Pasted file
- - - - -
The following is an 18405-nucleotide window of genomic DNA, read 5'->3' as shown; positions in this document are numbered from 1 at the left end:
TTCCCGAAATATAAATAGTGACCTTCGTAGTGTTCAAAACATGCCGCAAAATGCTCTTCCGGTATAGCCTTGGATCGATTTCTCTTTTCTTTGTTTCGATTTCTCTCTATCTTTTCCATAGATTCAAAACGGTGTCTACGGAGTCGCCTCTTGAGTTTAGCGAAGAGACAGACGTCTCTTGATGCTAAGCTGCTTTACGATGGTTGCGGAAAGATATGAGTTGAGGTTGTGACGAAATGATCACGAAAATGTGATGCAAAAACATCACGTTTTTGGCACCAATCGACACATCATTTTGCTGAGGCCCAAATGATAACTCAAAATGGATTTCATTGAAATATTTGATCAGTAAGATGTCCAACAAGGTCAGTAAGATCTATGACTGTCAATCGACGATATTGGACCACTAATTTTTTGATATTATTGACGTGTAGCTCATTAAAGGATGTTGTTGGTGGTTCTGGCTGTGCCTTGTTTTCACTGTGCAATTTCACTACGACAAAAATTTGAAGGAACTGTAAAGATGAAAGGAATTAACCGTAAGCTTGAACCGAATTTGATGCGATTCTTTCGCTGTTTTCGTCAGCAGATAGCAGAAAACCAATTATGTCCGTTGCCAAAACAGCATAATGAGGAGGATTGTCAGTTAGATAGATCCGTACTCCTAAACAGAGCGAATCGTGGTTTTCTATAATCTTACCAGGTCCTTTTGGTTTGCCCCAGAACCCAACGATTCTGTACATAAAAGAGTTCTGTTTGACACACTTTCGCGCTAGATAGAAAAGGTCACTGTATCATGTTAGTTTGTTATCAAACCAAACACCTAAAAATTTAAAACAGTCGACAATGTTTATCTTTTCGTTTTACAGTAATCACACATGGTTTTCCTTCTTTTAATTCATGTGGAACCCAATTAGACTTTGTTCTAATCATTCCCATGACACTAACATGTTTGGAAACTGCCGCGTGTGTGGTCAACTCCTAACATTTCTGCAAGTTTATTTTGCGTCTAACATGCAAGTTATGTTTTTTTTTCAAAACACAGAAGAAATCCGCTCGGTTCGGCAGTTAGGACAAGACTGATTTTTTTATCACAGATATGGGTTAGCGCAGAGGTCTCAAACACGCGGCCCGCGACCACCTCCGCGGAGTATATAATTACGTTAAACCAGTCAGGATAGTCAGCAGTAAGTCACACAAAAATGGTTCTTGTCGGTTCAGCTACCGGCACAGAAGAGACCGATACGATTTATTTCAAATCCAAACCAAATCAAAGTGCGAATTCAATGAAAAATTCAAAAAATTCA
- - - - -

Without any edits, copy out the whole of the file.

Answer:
The following is an 18405-nucleotide window of genomic DNA, read 5'->3' as shown; positions in this document are numbered from 1 at the left end:
TTCCCGAAATATAAATAGTGACCTTCGTAGTGTTCAAAACATGCCGCAAAATGCTCTTCCGGTATAGCCTTGGATCGATTTCTCTTTTCTTTGTTTCGATTTCTCTCTATCTTTTCCATAGATTCAAAACGGTGTCTACGGAGTCGCCTCTTGAGTTTAGCGAAGAGACAGACGTCTCTTGATGCTAAGCTGCTTTACGATGGTTGCGGAAAGATATGAGTTGAGGTTGTGACGAAATGATCACGAAAATGTGATGCAAAAACATCACGTTTTTGGCACCAATCGACACATCATTTTGCTGAGGCCCAAATGATAACTCAAAATGGATTTCATTGAAATATTTGATCAGTAAGATGTCCAACAAGGTCAGTAAGATCTATGACTGTCAATCGACGATATTGGACCACTAATTTTTTGATATTATTGACGTGTAGCTCATTAAAGGATGTTGTTGGTGGTTCTGGCTGTGCCTTGTTTTCACTGTGCAATTTCACTACGACAAAAATTTGAAGGAACTGTAAAGATGAAAGGAATTAACCGTAAGCTTGAACCGAATTTGATGCGATTCTTTCGCTGTTTTCGTCAGCAGATAGCAGAAAACCAATTATGTCCGTTGCCAAAACAGCATAATGAGGAGGATTGTCAGTTAGATAGATCCGTACTCCTAAACAGAGCGAATCGTGGTTTTCTATAATCTTACCAGGTCCTTTTGGTTTGCCCCAGAACCCAACGATTCTGTACATAAAAGAGTTCTGTTTGACACACTTTCGCGCTAGATAGAAAAGGTCACTGTATCATGTTAGTTTGTTATCAAACCAAACACCTAAAAATTTAAAACAGTCGACAATGTTTATCTTTTCGTTTTACAGTAATCACACATGGTTTTCCTTCTTTTAATTCATGTGGAACCCAATTAGACTTTGTTCTAATCATTCCCATGACACTAACATGTTTGGAAACTGCCGCGTGTGTGGTCAACTCCTAACATTTCTGCAAGTTTATTTTGCGTCTAACATGCAAGTTATGTTTTTTTTTCAAAACACAGAAGAAATCCGCTCGGTTCGGCAGTTAGGACAAGACTGATTTTTTTATCACAGATATGGGTTAGCGCAGAGGTCTCAAACACGCGGCCCGCGACCACCTCCGCGGAGTATATAATTACGTTAAACCAGTCAGGATAGTCAGCAGTAAGTCACACAAAAATGGTTCTTGTCGGTTCAGCTACCGGCACAGAAGAGACCGATACGATTTATTTCAAATCCAAACCAAATCAAAGTGCGAATTCAATGAAAAATTCAAAAAATTCA